One of the principal distinctions between my two principal subjects of study – the Illinois and California Supreme Courts – is that Illinois has no system for replacing Justices when the Court is short by one or more members, either because of recusal or due to the retirement of a Justice who has not yet been replaced. When one or more Justices cannot participate in Illinois, a reduced Court proceeds to decide the case. But in California, Article VI, Section 6(e) of the Constitution provides that when the Supreme Court is short one or more Justices, the Chief Justice assigns a Justice from the Court of Appeal to sit as a Supreme Court Justice Pro Tem.
This opens up interesting issues for our ongoing study of judicial behavior. Many scholars have argued that it’s the fact that appellate Justices serve together for an extended period which causes “dissent aversion” – Justices declining to vote against a result they don’t, in fact, approve of. So we might expect pro tem Justices to be more likely to dissent from the Court’s decisions than permanent Justices are.
In Table 161 below, we report the likelihood that pro tem Justices will vote with the majority, year by year, between 2000 and 2008. Six pro tem Justices participated in civil cases in 2000. Eight sat in 2001, four in 2002, eight in 2003, seven in 2004, nine in 2005, ten in 2006 and four in 2007. For 2000, 85.71% of the pro tem votes were with the majority. For 2001, eighty per cent of the votes were majority. For 2002, all votes were with the majority. In 2003, 90% of the pro tem voted were majority. That figure fell to 75% in 2004, but increased to 91.67% in 2005 and 100% in 2006 and 2007. In 2002, one pro tem wrote a concurring opinion. Pro tem Justices wrote dissents in 2001 and 2003. Other pro tem Justices joined dissents written by other Justices in 2000 and 2004.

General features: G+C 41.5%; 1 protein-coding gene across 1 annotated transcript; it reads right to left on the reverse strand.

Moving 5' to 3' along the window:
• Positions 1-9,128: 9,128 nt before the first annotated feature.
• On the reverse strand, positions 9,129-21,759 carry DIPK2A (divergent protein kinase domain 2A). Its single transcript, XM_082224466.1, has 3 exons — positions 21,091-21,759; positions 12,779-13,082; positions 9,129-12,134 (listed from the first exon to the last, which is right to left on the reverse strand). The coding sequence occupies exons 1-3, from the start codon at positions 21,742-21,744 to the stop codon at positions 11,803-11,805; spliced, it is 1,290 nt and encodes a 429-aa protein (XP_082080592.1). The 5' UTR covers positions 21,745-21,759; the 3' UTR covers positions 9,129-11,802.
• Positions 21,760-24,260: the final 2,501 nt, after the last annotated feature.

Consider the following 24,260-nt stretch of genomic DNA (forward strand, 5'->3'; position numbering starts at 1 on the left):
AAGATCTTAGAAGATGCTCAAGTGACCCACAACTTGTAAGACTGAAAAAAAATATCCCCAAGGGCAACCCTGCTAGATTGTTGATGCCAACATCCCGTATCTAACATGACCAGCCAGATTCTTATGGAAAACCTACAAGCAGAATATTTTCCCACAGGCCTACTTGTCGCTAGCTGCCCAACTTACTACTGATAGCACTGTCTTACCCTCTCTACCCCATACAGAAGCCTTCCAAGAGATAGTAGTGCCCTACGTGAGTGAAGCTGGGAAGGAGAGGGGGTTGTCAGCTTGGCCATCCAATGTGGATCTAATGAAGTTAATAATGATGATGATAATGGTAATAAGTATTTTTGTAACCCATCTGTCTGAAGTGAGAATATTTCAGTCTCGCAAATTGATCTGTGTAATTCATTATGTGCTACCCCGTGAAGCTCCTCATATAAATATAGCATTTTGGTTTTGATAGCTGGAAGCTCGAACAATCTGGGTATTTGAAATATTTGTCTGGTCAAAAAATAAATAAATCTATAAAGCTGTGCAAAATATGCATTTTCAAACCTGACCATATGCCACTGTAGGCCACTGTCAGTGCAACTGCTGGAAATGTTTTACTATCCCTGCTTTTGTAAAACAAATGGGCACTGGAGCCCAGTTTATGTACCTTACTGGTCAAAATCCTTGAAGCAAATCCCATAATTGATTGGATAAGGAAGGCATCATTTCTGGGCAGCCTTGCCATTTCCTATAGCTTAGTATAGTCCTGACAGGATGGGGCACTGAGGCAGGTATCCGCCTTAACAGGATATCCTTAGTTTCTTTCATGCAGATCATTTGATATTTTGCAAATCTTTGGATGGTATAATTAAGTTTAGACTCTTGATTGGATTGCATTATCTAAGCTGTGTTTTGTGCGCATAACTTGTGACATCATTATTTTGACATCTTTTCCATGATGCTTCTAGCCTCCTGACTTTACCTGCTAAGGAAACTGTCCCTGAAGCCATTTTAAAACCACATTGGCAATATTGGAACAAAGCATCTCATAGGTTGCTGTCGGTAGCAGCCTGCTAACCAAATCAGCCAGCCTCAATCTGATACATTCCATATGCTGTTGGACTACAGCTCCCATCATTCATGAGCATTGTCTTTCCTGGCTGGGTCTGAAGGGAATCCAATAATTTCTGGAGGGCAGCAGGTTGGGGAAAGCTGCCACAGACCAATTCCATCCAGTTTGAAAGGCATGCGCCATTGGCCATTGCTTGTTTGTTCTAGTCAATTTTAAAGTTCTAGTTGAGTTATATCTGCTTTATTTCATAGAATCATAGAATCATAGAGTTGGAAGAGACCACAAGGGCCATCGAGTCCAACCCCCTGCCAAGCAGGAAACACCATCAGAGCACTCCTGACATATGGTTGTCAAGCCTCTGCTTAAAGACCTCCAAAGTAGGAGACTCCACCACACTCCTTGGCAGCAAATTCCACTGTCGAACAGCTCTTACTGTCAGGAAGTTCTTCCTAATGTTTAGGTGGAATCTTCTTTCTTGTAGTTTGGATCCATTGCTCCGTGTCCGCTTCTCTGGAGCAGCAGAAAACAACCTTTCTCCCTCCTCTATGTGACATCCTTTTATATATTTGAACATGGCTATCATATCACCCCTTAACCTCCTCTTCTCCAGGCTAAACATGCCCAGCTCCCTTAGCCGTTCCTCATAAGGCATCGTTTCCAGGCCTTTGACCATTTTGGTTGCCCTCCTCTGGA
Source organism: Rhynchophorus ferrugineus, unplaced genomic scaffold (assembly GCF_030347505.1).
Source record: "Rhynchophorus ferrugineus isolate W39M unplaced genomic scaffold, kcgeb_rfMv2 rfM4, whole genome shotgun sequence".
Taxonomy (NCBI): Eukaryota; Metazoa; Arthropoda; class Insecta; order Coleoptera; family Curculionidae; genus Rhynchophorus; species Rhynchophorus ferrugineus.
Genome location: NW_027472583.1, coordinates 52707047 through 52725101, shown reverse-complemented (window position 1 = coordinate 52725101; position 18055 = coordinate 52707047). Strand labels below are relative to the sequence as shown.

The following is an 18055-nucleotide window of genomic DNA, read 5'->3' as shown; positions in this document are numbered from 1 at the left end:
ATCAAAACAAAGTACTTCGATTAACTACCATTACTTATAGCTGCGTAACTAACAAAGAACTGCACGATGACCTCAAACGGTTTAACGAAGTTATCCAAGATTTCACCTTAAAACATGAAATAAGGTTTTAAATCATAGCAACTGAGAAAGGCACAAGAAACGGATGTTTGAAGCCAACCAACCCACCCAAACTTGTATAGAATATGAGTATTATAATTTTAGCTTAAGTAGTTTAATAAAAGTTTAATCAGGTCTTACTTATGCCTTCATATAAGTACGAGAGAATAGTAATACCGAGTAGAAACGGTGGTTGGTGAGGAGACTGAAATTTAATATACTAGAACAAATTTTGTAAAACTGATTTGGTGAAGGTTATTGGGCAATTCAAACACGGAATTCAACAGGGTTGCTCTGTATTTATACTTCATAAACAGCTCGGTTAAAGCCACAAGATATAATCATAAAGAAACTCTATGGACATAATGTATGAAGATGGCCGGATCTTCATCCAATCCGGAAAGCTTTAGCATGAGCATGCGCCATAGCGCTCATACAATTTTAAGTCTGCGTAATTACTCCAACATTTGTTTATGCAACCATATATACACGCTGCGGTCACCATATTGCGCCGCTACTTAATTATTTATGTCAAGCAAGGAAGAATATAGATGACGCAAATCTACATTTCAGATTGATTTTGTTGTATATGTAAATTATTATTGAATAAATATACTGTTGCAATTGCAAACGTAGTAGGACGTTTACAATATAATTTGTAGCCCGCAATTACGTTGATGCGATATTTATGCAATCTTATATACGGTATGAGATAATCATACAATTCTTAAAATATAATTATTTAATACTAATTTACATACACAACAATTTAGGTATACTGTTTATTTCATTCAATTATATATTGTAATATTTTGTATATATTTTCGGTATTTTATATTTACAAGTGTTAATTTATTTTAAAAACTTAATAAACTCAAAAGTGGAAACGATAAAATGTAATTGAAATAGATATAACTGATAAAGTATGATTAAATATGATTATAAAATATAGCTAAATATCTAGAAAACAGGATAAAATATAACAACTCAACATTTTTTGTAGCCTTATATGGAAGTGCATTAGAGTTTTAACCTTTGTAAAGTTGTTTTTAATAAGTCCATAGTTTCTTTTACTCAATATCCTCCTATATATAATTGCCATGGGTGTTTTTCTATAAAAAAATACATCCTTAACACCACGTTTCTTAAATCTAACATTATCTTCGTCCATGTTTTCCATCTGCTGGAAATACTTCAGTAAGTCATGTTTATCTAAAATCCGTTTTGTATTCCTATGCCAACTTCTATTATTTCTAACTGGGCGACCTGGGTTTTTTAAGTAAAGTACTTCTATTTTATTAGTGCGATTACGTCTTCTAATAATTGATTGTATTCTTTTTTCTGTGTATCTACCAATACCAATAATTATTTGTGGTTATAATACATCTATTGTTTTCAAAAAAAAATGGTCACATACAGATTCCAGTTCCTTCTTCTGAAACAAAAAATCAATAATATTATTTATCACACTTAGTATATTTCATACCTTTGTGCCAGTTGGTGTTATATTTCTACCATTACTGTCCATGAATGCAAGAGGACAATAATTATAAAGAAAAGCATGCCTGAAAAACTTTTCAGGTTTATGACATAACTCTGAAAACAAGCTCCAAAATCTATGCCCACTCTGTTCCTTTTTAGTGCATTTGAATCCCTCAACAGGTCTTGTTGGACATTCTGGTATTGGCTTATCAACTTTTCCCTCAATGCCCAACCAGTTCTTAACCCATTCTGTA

For the entire period, ninety percent of the pro tem votes were cast for the majority – sixty-three for the majority, seven for the minority. The percentage of votes for the majority was less among permanent Justices, but only slightly less. For civil cases during the years 2000 through 2007, permanent Justices cast 2,423 votes for the majority and 286 for the minority – a percentage of 89.44% majority votes. So far from being more likely to disagree with their colleagues, at least for the first eight years of our period, pro tem Justices were less likely to dissent.
Join us back here tomorrow as we turn our attention to the Court’s civil cases between 2008 and 2016.
Image courtesy of Flickr by Charlie Day (no changes).